The Pending Solution – Low Sulfur Fuel
Spurred by environmental concerns, the global maritime industry is poised on the brink of a revolutionary overhaul. The International Maritime Organization (IMO) is instituting a mandate stating that by 2020, all ships hauling cargo must make the transition to fuel with no more than 0.5% sulfur content. What is referred to as the “Sulfur Cap” will dramatically reduce current sulfur fuel levels from 3.5% to even lower than the industry average of 2.7%. In an article published by the Yale School of Forestry and Environmental Studies, it is suggested that “Public health experts estimate that once the 2020 sulfur cap takes effect, it would prevent roughly 150,000 premature deaths and 7.6 million childhood asthma cases globally each year.” Says James Corbett, professor of Marine Science and Policy at the University of Delaware, “There are very few examples of air quality regulations that have as broad a reach of benefits as this one. This is going to benefit children and adults in coastal communities located along major shipping lanes — not only where ships are delivering cargo.”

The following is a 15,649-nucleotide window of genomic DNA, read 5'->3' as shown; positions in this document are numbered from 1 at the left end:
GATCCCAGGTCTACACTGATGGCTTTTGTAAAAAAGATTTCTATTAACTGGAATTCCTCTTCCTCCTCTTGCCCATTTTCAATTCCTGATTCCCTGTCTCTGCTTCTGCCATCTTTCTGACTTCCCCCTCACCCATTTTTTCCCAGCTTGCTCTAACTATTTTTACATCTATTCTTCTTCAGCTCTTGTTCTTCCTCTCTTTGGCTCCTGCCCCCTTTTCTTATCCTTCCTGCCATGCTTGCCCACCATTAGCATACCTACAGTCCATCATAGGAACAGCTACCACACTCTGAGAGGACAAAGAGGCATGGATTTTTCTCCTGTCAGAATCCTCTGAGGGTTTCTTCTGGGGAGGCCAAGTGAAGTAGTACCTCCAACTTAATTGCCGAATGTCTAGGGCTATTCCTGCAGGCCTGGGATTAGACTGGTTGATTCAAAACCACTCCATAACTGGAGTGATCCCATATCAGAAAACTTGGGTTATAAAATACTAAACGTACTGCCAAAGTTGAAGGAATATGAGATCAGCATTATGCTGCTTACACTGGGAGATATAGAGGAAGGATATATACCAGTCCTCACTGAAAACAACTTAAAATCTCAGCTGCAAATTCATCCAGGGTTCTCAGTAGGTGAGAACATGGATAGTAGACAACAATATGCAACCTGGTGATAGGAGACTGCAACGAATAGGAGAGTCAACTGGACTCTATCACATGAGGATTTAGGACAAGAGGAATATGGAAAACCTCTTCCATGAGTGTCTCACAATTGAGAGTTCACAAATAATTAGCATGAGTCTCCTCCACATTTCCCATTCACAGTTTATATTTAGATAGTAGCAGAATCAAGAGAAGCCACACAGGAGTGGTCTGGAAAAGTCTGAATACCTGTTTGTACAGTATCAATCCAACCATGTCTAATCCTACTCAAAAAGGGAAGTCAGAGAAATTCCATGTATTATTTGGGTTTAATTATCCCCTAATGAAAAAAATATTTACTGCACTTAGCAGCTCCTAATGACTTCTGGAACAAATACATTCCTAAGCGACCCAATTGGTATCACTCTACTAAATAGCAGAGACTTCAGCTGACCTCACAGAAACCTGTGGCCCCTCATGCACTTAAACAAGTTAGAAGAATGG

The Impact on Carbon Emissions
In an effort to decrease the shipping industry’s contribution to carbon emissions, the IMO’s Marine Environment Protection Committee (MEPC), in conjunction with efforts proposed by the United Nations (UN) are setting out to cut greenhouse gas (GHG) emissions from international shipping “As a matter of urgency… phasing them out (entirely) as soon as possible.” They aim to reduce the overall total of greenhouse gas emissions globally by a minimum of 50% by 2050, as well as exploring possibilities for a complete GHG phase out. The IMO’s efforts are also in alignment with the sustainable development goals of the Paris Climate Agreement.
The Pending Sulfur Cap